When Holly Sheppard graduated from the University of Advancing Technology with a degree in multimedia and digital animation, she immediately started working as a 3D artist—in a lab. She used her skills in Unreal Engine to create simulations and models of restricted areas of the Los Alamos National Laboratory.
After spending a year working in the Laboratory, perfecting her portfolio and applying to jobs across the country, she returned to Arizona to work as an environment artist at Rainbow Studios (formerly THQ), where she worked on a variety of games for Xbox 360, PS3 and Wii. When the studio closed, she didn’t want to leave the people and patios in Arizona, so she spent some time taking on small freelance gigs and pursuing her other passion: classical singing. She still sings with the Grammy-award-winning Phoenix Chorale, the Phoenix Opera and the Arizona Opera Chorus!
Just when Holly resolved to start applying for out-of-state game art jobs, she got a call from a slot machine company in Scottsdale. She didn’t know anything about slot machines but was excited by the chance to stay in Arizona and take on a new professional challenge. “I was also excited to find out that the development is very similar to the game development I was used to,” she said. And she gets to work on a lot of cool projects such as Kooza and Amaluna, two Cirque Du Soleil slot machine games. She even got to meet Billy Gibbons when she worked on a ZZ-Top slot machine.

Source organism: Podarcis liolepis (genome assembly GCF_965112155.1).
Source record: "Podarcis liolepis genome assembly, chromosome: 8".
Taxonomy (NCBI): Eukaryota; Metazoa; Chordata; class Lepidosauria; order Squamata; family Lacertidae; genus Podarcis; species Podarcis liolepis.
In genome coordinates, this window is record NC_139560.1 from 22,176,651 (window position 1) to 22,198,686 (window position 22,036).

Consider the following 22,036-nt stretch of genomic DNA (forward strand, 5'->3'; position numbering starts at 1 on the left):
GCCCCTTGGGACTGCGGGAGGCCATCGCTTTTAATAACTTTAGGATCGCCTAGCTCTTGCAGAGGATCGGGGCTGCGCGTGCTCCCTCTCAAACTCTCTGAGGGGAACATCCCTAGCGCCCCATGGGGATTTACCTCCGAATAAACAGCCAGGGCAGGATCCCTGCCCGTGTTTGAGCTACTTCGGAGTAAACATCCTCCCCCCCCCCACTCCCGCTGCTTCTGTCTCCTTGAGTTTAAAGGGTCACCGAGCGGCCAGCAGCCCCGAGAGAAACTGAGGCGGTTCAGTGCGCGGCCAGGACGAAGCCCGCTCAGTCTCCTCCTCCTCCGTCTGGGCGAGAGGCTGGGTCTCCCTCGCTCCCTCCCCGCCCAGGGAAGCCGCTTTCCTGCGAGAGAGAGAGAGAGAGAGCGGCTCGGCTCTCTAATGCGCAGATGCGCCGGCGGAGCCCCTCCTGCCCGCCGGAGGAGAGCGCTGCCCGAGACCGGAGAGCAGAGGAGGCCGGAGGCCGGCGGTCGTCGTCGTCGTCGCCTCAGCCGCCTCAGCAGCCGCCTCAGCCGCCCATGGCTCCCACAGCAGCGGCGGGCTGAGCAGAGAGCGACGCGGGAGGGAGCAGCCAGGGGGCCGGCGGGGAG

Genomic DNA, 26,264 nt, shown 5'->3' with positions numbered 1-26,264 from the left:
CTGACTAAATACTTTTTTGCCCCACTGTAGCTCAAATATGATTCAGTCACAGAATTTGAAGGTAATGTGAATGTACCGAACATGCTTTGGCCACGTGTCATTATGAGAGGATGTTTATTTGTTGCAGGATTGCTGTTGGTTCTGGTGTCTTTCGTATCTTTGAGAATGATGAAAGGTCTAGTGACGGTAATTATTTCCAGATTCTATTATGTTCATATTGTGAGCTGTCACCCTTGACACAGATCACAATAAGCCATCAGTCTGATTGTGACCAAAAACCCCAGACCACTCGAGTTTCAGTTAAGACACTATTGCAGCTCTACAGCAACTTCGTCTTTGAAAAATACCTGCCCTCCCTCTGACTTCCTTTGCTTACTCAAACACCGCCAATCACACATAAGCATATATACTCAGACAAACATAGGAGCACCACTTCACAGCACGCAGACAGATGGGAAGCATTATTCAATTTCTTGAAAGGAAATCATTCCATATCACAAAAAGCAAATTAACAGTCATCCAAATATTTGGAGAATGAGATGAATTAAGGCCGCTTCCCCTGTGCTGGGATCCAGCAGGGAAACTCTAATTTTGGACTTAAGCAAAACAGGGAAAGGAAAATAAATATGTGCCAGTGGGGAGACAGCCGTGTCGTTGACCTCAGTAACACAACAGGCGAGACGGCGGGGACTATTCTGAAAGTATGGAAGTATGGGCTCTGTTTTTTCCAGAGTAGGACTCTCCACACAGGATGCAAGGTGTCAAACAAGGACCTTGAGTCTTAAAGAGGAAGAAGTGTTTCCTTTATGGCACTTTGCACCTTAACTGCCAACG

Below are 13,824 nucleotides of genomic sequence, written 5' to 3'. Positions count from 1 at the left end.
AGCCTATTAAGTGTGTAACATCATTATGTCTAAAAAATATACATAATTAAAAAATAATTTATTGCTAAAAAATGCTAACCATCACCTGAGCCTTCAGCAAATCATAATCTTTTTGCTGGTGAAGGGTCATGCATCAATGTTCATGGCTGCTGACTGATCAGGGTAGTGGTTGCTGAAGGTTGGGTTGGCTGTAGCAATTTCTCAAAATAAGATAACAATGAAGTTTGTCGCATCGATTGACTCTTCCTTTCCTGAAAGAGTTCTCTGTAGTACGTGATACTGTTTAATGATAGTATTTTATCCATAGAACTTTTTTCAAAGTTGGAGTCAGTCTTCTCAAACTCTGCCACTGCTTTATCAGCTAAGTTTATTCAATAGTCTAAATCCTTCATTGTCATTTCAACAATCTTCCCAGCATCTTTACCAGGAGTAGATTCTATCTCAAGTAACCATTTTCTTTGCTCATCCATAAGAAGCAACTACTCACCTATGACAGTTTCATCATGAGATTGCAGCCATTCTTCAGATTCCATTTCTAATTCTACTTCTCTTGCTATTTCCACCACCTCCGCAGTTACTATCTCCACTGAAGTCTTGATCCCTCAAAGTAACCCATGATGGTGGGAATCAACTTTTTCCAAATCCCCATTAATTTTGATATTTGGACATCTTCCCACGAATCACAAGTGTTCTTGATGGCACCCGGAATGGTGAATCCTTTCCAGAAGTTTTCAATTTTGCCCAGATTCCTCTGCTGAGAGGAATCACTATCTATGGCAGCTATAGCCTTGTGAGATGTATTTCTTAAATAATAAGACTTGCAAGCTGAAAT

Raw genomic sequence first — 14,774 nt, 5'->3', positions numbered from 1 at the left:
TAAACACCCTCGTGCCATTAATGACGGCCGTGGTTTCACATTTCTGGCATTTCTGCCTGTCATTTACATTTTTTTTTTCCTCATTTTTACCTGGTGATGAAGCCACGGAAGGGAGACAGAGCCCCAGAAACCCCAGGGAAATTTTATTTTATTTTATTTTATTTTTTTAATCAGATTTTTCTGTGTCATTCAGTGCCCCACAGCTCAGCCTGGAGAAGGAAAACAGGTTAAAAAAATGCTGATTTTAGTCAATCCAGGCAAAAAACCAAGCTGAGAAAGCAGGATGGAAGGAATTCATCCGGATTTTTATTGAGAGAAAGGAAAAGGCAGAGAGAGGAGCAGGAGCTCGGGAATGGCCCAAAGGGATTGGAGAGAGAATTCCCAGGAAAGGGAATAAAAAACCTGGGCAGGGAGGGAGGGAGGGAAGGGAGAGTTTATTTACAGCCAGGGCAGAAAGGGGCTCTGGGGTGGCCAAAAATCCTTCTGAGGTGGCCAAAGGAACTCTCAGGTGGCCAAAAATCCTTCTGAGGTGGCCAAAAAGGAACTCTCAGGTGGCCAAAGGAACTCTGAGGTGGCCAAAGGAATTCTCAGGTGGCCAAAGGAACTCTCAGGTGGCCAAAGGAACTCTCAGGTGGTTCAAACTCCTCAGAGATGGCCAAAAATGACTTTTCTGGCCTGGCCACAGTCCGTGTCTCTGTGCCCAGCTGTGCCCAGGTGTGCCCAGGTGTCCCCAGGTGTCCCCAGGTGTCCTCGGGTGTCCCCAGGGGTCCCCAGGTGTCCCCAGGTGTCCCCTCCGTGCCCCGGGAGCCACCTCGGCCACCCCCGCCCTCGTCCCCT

Holly’s current role at Scientific Games is "somewhere in between technical artist and graphic artist." She spends a lot of her time in After Effects and Photoshop doing motion graphic work. She also dabbles in 3D modeling, animation, concept work and graphic design. She collaborates with the Unity engineers on a daily basis to make sure all of the artwork gets implemented and functions properly.
Like many game developers, Holly had a tough time with her job search. “But I felt like I had a leg up when sending applications to studios because of my experience at UAT,” she said. During her time at UAT, Holly learned how fast tech moves. “New techniques and tools come out regularly, so being able to adapt quickly is important. But the fundamentals of art, color theory and composition stay the same.” she said. Her time at UAT taught her the value of both.
Holly capitalized on every opportunity to learn and improve while she was a UAT student, attending tech forums with industry professionals, completing internships, working on projects and participating in portfolio reviews. “You can build up a lot of experience that will help you get your foot in the door, but try to go beyond the basic requirements of classwork,” she said. “And always check to see how your portfolio looks on other computers!” she added.
Want to become an environment artist like Holly? Check out our Game Art & Animation degree program today!